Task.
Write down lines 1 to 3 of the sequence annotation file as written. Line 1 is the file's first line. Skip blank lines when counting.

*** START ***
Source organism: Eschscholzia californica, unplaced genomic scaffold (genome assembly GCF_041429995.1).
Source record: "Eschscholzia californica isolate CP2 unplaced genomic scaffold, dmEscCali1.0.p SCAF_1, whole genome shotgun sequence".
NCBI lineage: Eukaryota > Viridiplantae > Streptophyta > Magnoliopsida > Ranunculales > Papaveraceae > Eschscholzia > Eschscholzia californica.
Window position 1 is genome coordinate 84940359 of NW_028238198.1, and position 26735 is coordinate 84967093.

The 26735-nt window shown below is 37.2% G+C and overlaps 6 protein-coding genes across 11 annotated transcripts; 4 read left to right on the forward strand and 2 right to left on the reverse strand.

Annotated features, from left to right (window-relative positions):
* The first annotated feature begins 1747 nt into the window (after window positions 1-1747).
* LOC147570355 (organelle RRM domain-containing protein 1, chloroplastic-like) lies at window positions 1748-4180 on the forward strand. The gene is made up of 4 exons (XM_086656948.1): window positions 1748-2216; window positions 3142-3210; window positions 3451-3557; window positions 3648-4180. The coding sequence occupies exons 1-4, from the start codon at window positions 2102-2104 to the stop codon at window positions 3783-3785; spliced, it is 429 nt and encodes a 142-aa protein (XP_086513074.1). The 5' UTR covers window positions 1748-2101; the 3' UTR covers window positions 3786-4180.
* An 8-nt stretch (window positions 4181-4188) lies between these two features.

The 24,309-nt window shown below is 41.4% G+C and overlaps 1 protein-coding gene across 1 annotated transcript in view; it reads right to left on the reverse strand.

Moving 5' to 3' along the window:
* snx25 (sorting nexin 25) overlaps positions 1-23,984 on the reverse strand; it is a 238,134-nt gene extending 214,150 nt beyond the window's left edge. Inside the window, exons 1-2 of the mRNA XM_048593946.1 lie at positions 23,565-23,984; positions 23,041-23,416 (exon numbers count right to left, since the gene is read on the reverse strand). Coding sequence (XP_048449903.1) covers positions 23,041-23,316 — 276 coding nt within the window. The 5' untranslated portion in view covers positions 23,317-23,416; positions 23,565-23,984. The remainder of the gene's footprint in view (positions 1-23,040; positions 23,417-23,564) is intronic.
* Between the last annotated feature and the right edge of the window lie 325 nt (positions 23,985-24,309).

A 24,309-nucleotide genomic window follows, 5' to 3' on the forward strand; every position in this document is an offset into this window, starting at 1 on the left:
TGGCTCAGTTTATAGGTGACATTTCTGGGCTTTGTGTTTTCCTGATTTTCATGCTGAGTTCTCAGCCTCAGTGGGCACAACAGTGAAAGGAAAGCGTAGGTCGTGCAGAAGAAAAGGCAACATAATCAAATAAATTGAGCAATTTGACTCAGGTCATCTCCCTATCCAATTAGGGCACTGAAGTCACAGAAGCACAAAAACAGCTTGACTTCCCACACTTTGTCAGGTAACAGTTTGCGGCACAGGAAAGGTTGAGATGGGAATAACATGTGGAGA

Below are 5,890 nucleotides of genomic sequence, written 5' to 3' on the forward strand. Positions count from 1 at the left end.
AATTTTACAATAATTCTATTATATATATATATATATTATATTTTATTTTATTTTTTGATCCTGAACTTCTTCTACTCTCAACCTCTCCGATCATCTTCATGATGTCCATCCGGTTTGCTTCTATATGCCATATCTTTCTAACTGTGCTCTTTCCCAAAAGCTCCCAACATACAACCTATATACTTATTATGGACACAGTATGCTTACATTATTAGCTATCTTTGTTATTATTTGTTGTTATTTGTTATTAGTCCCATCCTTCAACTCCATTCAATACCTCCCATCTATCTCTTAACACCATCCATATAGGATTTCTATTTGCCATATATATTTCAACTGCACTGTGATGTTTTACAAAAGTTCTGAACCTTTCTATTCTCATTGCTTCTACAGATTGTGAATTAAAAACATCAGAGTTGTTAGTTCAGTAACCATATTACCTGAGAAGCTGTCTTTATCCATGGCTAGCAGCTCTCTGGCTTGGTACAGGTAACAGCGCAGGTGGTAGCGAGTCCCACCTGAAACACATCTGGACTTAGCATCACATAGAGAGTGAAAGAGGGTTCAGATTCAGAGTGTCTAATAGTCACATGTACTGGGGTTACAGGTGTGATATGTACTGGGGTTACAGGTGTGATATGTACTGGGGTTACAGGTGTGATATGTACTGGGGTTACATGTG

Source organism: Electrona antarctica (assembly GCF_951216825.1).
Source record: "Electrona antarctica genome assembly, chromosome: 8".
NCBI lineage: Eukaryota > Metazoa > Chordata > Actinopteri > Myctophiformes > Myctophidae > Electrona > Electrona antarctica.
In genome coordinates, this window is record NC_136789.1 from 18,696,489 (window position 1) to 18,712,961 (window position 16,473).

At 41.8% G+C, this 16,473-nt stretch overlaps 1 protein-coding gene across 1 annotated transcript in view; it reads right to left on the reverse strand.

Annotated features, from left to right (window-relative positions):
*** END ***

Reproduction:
Source organism: Eschscholzia californica, unplaced genomic scaffold (genome assembly GCF_041429995.1).
Source record: "Eschscholzia californica isolate CP2 unplaced genomic scaffold, dmEscCali1.0.p SCAF_1, whole genome shotgun sequence".
NCBI lineage: Eukaryota > Viridiplantae > Streptophyta > Magnoliopsida > Ranunculales > Papaveraceae > Eschscholzia > Eschscholzia californica.